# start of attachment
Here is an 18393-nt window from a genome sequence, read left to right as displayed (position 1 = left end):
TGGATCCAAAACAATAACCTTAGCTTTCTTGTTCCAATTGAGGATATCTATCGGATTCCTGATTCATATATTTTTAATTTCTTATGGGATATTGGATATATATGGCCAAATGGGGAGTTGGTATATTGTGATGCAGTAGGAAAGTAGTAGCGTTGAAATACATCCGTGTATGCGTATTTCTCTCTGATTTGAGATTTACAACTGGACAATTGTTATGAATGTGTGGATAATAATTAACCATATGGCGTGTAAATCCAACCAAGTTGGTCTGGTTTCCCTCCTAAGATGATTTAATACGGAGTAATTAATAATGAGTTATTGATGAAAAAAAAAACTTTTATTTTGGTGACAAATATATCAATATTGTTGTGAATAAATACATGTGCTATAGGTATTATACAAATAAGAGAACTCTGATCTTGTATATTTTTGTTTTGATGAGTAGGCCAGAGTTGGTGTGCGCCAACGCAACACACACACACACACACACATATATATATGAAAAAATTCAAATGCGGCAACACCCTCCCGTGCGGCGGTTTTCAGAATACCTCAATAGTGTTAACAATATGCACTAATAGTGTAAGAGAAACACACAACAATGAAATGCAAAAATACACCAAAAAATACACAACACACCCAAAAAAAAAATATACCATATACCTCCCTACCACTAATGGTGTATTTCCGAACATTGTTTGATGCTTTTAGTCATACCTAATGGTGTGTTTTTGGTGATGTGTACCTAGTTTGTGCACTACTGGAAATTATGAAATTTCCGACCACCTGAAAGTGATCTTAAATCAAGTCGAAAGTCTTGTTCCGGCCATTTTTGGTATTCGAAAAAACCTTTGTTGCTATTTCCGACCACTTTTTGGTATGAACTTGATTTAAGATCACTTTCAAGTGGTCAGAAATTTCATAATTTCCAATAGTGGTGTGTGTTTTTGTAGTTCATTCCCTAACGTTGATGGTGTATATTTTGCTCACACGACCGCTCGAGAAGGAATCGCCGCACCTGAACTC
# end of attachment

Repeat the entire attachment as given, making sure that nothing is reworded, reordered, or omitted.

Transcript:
Here is an 18393-nt window from a genome sequence, read left to right as displayed (position 1 = left end):
TGGATCCAAAACAATAACCTTAGCTTTCTTGTTCCAATTGAGGATATCTATCGGATTCCTGATTCATATATTTTTAATTTCTTATGGGATATTGGATATATATGGCCAAATGGGGAGTTGGTATATTGTGATGCAGTAGGAAAGTAGTAGCGTTGAAATACATCCGTGTATGCGTATTTCTCTCTGATTTGAGATTTACAACTGGACAATTGTTATGAATGTGTGGATAATAATTAACCATATGGCGTGTAAATCCAACCAAGTTGGTCTGGTTTCCCTCCTAAGATGATTTAATACGGAGTAATTAATAATGAGTTATTGATGAAAAAAAAAACTTTTATTTTGGTGACAAATATATCAATATTGTTGTGAATAAATACATGTGCTATAGGTATTATACAAATAAGAGAACTCTGATCTTGTATATTTTTGTTTTGATGAGTAGGCCAGAGTTGGTGTGCGCCAACGCAACACACACACACACACACACATATATATATGAAAAAATTCAAATGCGGCAACACCCTCCCGTGCGGCGGTTTTCAGAATACCTCAATAGTGTTAACAATATGCACTAATAGTGTAAGAGAAACACACAACAATGAAATGCAAAAATACACCAAAAAATACACAACACACCCAAAAAAAAAATATACCATATACCTCCCTACCACTAATGGTGTATTTCCGAACATTGTTTGATGCTTTTAGTCATACCTAATGGTGTGTTTTTGGTGATGTGTACCTAGTTTGTGCACTACTGGAAATTATGAAATTTCCGACCACCTGAAAGTGATCTTAAATCAAGTCGAAAGTCTTGTTCCGGCCATTTTTGGTATTCGAAAAAACCTTTGTTGCTATTTCCGACCACTTTTTGGTATGAACTTGATTTAAGATCACTTTCAAGTGGTCAGAAATTTCATAATTTCCAATAGTGGTGTGTGTTTTTGTAGTTCATTCCCTAACGTTGATGGTGTATATTTTGCTCACACGACCGCTCGAGAAGGAATCGCCGCACCTGAACTC